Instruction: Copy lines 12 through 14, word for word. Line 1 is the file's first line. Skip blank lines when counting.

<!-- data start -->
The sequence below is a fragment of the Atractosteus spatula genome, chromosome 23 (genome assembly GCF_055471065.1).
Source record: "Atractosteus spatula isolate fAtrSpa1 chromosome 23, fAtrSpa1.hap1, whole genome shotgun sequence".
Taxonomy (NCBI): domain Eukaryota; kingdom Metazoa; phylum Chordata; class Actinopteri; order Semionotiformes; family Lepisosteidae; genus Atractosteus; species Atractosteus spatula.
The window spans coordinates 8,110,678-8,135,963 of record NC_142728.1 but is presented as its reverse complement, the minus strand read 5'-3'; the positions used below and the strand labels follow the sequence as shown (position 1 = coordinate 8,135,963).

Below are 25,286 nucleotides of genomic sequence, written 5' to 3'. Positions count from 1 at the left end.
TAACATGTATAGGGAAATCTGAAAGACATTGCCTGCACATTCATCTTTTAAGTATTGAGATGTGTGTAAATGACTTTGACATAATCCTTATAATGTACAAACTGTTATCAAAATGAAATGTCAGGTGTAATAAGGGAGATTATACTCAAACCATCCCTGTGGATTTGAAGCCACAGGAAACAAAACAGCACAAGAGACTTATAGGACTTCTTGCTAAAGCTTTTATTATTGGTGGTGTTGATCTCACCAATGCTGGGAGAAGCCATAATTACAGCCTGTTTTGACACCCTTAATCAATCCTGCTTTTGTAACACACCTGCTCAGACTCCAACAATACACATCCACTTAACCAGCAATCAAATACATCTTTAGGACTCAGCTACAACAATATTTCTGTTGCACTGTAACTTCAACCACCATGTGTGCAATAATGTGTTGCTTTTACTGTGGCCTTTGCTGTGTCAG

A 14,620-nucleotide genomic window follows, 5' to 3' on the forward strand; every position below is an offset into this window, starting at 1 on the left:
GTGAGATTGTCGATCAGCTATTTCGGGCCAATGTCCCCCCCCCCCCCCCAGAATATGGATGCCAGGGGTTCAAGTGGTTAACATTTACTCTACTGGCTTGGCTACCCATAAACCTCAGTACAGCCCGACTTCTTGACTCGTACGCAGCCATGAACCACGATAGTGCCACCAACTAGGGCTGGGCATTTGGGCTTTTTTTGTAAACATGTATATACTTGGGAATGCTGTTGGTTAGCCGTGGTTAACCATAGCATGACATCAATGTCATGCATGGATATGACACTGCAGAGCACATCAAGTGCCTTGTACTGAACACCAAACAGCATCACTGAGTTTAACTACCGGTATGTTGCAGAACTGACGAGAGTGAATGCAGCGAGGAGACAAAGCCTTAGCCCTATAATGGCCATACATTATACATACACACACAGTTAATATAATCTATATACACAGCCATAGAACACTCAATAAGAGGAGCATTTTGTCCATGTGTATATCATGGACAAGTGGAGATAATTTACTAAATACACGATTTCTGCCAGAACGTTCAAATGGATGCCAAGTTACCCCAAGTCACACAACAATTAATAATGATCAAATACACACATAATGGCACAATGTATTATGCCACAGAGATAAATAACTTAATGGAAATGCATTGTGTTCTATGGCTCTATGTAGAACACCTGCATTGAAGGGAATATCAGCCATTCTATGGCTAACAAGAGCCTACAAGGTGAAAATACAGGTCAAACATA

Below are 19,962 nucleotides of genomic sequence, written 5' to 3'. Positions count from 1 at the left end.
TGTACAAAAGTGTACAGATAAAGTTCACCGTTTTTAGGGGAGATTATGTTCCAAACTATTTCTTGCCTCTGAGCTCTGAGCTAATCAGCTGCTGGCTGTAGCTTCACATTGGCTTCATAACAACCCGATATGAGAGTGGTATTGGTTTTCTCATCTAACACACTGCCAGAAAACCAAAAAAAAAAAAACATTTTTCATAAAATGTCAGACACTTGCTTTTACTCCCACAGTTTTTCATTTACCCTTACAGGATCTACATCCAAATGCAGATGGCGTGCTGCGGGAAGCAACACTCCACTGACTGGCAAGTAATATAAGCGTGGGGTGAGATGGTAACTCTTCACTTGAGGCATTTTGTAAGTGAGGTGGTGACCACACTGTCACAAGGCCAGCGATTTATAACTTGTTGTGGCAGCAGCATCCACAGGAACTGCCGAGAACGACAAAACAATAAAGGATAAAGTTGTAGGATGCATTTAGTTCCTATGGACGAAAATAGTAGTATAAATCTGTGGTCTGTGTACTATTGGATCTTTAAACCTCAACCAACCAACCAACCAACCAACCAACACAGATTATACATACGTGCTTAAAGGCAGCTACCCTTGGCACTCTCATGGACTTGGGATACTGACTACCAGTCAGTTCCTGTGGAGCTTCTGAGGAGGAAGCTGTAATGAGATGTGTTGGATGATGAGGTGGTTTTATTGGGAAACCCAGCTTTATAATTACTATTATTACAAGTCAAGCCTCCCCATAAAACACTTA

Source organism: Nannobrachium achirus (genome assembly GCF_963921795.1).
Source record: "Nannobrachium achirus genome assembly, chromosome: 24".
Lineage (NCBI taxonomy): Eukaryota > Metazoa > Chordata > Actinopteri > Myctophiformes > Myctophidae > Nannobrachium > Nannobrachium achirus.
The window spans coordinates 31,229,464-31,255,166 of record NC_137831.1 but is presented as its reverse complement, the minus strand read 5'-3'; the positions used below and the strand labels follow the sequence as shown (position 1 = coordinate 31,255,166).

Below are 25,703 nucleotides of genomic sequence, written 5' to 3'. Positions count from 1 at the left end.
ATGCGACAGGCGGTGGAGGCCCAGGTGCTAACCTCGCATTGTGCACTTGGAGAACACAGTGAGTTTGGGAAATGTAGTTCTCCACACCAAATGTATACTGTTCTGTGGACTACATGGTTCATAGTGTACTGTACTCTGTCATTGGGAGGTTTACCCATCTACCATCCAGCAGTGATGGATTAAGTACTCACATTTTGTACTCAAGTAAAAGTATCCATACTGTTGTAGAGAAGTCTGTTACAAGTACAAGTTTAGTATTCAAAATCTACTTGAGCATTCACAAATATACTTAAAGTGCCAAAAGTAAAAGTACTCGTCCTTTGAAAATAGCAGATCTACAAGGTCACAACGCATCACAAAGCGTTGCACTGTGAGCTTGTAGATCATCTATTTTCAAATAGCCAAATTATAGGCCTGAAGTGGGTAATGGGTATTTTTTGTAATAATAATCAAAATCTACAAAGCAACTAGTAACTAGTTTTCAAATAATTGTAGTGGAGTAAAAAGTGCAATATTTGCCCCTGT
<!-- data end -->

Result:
Source record: "Nannobrachium achirus genome assembly, chromosome: 24".
Lineage (NCBI taxonomy): Eukaryota > Metazoa > Chordata > Actinopteri > Myctophiformes > Myctophidae > Nannobrachium > Nannobrachium achirus.
The window spans coordinates 31,229,464-31,255,166 of record NC_137831.1 but is presented as its reverse complement, the minus strand read 5'-3'; the positions used below and the strand labels follow the sequence as shown (position 1 = coordinate 31,255,166).